In Italy, creamy soups – or “vellutate” – are not usually made with cream (an ingredient that we like to leave to the French): the texture is given by the addition of a simple potato or a handful of rice.
The starches in the rice are slowly released during the cooking, and act as a thickener and an emulsifier at the same time. Slowly-released starches are what gives creaminess to authentic risottos, and also the reason why we add the pasta cooking water to our sauce (the starches released by the pasta turn the cooking water into an emulsifier, and a thickener). Better than fairy dust! This method obviously helps limit saturated fats, but it’s also a great resource for the dairy-intolerant, or the kosher cooks who need dairy-free dishes to serve with meat.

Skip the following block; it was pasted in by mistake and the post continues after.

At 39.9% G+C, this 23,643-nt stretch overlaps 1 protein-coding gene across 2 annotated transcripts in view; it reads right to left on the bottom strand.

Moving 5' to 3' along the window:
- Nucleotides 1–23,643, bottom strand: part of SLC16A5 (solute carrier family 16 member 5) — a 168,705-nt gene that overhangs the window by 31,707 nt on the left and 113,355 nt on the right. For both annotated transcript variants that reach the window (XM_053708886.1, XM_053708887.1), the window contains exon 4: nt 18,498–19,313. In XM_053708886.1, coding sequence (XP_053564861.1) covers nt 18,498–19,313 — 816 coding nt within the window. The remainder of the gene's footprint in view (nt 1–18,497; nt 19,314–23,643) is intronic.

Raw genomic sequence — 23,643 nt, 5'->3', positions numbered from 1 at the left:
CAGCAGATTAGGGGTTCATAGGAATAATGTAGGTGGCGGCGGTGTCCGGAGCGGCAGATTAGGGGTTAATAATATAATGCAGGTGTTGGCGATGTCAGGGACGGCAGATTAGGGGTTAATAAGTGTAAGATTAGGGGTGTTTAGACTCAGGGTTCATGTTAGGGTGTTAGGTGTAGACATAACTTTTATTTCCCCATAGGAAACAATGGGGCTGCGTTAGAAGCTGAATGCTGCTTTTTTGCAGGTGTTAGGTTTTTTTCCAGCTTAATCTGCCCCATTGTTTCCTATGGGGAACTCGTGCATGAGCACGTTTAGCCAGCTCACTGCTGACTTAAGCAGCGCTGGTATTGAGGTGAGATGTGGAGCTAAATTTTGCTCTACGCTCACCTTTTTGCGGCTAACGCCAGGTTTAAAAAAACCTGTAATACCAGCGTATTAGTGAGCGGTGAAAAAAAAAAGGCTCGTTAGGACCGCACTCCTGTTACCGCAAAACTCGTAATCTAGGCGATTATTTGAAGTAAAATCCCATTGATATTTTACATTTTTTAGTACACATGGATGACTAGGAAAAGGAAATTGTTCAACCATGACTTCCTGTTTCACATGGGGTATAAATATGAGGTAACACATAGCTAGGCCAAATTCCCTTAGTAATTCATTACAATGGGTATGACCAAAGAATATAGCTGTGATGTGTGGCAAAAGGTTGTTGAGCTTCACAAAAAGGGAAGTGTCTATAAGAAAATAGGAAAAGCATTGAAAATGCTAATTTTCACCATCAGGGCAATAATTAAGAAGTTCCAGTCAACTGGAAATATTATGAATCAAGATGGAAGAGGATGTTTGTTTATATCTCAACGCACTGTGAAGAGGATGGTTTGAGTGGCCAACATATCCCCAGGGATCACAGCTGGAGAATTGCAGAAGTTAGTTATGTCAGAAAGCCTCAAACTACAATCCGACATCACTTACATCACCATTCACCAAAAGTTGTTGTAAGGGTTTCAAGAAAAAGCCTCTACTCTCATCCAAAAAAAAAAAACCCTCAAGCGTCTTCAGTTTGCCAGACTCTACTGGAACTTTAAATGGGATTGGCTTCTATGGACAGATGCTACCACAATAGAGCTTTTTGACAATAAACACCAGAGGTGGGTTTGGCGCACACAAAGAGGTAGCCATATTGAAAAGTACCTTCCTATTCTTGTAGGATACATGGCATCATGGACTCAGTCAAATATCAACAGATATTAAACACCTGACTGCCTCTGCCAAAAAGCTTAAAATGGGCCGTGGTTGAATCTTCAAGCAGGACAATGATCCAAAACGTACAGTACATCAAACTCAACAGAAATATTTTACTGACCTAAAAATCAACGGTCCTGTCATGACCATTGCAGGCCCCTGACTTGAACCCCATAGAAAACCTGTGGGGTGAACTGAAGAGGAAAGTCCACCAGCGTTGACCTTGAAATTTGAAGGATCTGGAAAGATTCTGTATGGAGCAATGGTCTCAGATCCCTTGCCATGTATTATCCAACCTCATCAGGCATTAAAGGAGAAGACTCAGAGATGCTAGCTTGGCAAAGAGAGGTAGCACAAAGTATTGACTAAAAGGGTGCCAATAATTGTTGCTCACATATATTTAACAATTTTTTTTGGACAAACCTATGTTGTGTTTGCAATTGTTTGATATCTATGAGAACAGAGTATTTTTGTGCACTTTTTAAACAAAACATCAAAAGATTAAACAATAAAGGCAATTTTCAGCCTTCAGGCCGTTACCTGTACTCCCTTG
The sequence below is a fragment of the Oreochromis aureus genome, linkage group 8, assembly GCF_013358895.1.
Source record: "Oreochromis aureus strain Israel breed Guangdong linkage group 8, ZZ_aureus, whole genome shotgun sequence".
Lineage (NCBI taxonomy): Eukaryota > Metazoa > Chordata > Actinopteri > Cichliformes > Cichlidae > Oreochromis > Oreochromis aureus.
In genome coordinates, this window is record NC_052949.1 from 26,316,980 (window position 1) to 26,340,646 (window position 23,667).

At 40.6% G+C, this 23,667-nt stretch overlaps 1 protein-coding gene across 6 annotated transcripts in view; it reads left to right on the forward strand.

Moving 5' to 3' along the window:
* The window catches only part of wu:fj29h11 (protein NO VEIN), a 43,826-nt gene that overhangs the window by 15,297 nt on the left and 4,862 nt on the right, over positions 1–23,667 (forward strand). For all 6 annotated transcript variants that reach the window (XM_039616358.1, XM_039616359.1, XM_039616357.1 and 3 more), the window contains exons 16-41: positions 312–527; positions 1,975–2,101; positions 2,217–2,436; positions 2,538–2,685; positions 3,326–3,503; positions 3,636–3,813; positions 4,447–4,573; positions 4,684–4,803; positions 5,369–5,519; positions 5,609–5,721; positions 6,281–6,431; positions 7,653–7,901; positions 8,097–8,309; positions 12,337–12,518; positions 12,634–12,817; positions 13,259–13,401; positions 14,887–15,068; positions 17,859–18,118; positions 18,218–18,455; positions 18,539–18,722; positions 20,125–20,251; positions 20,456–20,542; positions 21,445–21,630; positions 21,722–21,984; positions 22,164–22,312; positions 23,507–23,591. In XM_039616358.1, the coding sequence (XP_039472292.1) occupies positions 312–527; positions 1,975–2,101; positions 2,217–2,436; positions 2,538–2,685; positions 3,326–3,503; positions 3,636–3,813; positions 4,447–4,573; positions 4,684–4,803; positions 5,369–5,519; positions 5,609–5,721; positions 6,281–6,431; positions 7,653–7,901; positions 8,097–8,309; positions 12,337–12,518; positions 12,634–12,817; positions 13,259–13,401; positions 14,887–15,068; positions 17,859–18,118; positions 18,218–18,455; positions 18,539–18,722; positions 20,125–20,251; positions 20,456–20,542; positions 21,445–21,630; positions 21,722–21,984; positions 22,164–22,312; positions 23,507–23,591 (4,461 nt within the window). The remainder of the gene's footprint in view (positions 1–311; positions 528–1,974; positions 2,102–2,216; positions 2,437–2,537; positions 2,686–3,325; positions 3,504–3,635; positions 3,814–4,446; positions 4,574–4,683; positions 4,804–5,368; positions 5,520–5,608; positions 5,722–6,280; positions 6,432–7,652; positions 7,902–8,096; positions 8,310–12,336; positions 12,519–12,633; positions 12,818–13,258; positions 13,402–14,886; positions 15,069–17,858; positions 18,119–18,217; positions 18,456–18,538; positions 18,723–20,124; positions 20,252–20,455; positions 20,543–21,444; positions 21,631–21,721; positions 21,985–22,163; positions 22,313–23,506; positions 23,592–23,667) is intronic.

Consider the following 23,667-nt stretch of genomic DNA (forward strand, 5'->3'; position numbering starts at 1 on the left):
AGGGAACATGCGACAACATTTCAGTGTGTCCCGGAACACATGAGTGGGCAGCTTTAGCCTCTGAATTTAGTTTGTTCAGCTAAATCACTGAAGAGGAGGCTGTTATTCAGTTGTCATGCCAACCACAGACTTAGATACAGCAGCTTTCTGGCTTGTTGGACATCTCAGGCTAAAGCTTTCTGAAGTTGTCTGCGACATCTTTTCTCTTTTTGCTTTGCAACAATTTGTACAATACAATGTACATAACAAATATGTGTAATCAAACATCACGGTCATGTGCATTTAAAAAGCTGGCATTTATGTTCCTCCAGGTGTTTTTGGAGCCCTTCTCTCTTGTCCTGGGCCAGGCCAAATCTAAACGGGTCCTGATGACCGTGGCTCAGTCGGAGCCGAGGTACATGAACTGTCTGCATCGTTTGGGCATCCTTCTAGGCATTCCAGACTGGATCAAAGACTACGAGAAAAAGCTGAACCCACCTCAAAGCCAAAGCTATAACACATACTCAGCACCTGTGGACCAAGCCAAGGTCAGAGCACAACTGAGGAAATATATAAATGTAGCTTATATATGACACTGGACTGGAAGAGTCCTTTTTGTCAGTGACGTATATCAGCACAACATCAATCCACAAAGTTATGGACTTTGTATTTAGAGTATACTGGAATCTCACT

If you love smooth textures, you can turn any vegetable soup into a vellutata simply by throwing in a boiled potato and some water and processing everything in the blender. An easy way to recycle your second-day minestrone!
Ingredients (serves 4 to 6):
- 2 pounds carrots
- 1 onion
- 1 celery stick
- 1 ½ quarts vegetable stock or to taste
- 2 garlic cloves
- 4 or more tablepoons extra-virgin olive oil
- ½ cup Italian rice (short grain – Arborio, Carnaroli or Vialone)
- 1 ½ tablespoons of freshly chopped parsley (or basil/parsley mix)
- 1 bay leaf
- salt and pepper to taste
Peel the carrots and slice them thinly.
Chop the celery, onion and garlic very finely.
Heat 2 tablespoons oil in a heavy pot and cook the mix of celery, onion and garlic ( “il soffritto“) on medium/low heat for about 5 minutes. Add the carrots and the bay leaf and cook for 5 more minutes. Add 2/3 of the hot stock and bring to a boil, then add the rice, lower the heat, cover almost completely, and allow to simmer for about an hour.
Discard the bay leaf, process with a hand mixer, add the rest of the hot stock and the herbs, and allow to simmer uncovered for 5 more minutes, stirring continuosly. Drizzle with 2 more tablespoons of olive oil, sprinkle with black pepper and serve.